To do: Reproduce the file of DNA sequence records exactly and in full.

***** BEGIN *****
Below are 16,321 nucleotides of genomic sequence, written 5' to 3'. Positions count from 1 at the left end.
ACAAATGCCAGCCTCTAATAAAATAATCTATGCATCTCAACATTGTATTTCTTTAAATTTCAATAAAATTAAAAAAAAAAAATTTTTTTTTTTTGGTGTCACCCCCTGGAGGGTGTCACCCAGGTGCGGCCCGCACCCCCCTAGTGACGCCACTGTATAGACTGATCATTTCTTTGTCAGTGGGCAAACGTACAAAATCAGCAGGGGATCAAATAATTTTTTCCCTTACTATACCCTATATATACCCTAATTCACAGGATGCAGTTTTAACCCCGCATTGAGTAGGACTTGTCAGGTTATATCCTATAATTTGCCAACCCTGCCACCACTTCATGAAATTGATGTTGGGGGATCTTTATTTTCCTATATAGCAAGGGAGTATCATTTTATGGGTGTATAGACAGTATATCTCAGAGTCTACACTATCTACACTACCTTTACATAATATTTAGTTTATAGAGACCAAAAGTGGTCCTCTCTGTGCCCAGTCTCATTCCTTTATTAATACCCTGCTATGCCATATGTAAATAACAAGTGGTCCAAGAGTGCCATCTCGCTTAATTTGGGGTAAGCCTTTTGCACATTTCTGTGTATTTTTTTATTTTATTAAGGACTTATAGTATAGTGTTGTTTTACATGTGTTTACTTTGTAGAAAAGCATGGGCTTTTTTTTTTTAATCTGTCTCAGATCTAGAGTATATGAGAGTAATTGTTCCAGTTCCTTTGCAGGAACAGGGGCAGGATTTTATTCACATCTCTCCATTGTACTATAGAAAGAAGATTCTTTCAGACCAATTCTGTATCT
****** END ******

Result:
Below are 16,321 nucleotides of genomic sequence, written 5' to 3'. Positions count from 1 at the left end.
ACAAATGCCAGCCTCTAATAAAATAATCTATGCATCTCAACATTGTATTTCTTTAAATTTCAATAAAATTAAAAAAAAAAAATTTTTTTTTTTTGGTGTCACCCCCTGGAGGGTGTCACCCAGGTGCGGCCCGCACCCCCCTAGTGACGCCACTGTATAGACTGATCATTTCTTTGTCAGTGGGCAAACGTACAAAATCAGCAGGGGATCAAATAATTTTTTCCCTTACTATACCCTATATATACCCTAATTCACAGGATGCAGTTTTAACCCCGCATTGAGTAGGACTTGTCAGGTTATATCCTATAATTTGCCAACCCTGCCACCACTTCATGAAATTGATGTTGGGGGATCTTTATTTTCCTATATAGCAAGGGAGTATCATTTTATGGGTGTATAGACAGTATATCTCAGAGTCTACACTATCTACACTACCTTTACATAATATTTAGTTTATAGAGACCAAAAGTGGTCCTCTCTGTGCCCAGTCTCATTCCTTTATTAATACCCTGCTATGCCATATGTAAATAACAAGTGGTCCAAGAGTGCCATCTCGCTTAATTTGGGGTAAGCCTTTTGCACATTTCTGTGTATTTTTTTATTTTATTAAGGACTTATAGTATAGTGTTGTTTTACATGTGTTTACTTTGTAGAAAAGCATGGGCTTTTTTTTTTTAATCTGTCTCAGATCTAGAGTATATGAGAGTAATTGTTCCAGTTCCTTTGCAGGAACAGGGGCAGGATTTTATTCACATCTCTCCATTGTACTATAGAAAGAAGATTCTTTCAGACCAATTCTGTATCT